Waste disposal costs are higher in Germany than elsewhere in Europe because the waste is buried in deep geological clay formations. Utilities tend to prioritize spending on minimizing the volume of waste to be treated and stored, Borrmann told Nuclear Energy Insider.

“Very low level contaminated material is decontaminated so it can be cleared as conventional waste or recycled material. This process is well defined and the clearance process is meticulously controlled by the authorities, which makes it expensive but ensures high standards,” he said.

To assist utilities in reducing decommissioning costs and improving efficiency, iUS delivers knowledge management and licensing strategies, radiation protection models and waste clearance training. Solutions include a digital tool, developed in collaboration with data integration specialist GmbH & Co KG, which centralizes information on specific plant processes.

The system can be tailor-made to meet existing knowledge management structures and can allow firms to respond to constantly changing decommissioning environments. It can provide a return-on-investment within a short period, Borrmann said.

Going forward, the clarification of waste disposal timelines should incentivize investments by firms looking to enter into Germany’s growing decommissioning market. These firms can provide additional innovation and help to drive down costs.

Nuclear Energy Insider, By Karen Thomas, May 17, 2016

Planned Nuke Dump Near Great Lakes Gets Pushback (May 2016)

A Canadian utility company’s proposal to store nuclear waste in a deep hole a short distance from Lake Huron has turned into a politically tricky problem for Canadian prime minister Justin Trudeau.

The proposed Deep Geologic Repository Project, would be used to store waste from three nuclear power plants operated by Ontario Power Generation, according to a 2015 government environmental report. The facility would consist of man-made caverns and tunnels with about 7 million cubic feet of storage space, carved into a limestone formation 2,230 feet under the ground.

The low-level waste that the utility wants to store deep in the ground includes materials such as protective clothing, floor sweepings, mops and rags, which can be stored safely without special protective measures, according to the report. But the site also would be a burial place for “intermediate” materials such as used reactor components, resins and filters from nuclear reactor operations. At present, the waste is being stored above-ground at one of the plants.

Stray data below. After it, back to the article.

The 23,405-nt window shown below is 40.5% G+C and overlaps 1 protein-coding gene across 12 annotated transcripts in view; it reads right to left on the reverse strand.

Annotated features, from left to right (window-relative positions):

NEWS: Underground Fire in Missouri Nears Nuclear Waste Dump

In the report, Canadian regulators touted the project as a breakthrough in the safe storage of nuclear waste. “The proposed DGR is an important, unique, precedent-setting project. It would be the first of its kind in North America, and it is the first of its kind in the world to propose using limestone as the host rock formation,” they wrote

Nevertheless, the project — which has been in the works for more than a decade — remains controversial, in large part because the site would be about three quarters of a mile from the shores of Lake Huron.

While the repository got approval from Ontario officials last year, in February Trudeau’s new environment minister, Catherine McKenna, delayed approval of the project by asking the utility for more information.

U.S. Rep. Debbie Dingell (D-Mich.), told Trudeau at a meeting in Washington in March that she wanted to see the project cancelled outright, according to accounts in the Detroit Free Press and the Washington Post. Trudeau reportedly declined to give her a definite answer.

NEWS: Nuclear Waste Burial Sites May Become Leaky

“All he said was that he truly cares about the environment,” she told the Post.

Dingell told the Post that the Canadian plan is more problematic than another long-delayed U.S. proposal to bury nuclear waste in Yucca Mountain in Nevada.

“We’ve got to find a location that doesn’t impact large populations of people,” she told the newspaper. “A mountain that is in an isolated place is a better place than water that is 20 percent of the freshwater in the world.”

In January, a Canadian organization, Stop the Great Lakes Nuclear Dump, sent McKenna a petition with 90.000 signatures opposing the repository.

Canada gets about 15 percent of its electricity from nuclear power.

May 17, 2016 05:39 PM ET // by Patrick J. Kiger , as posted at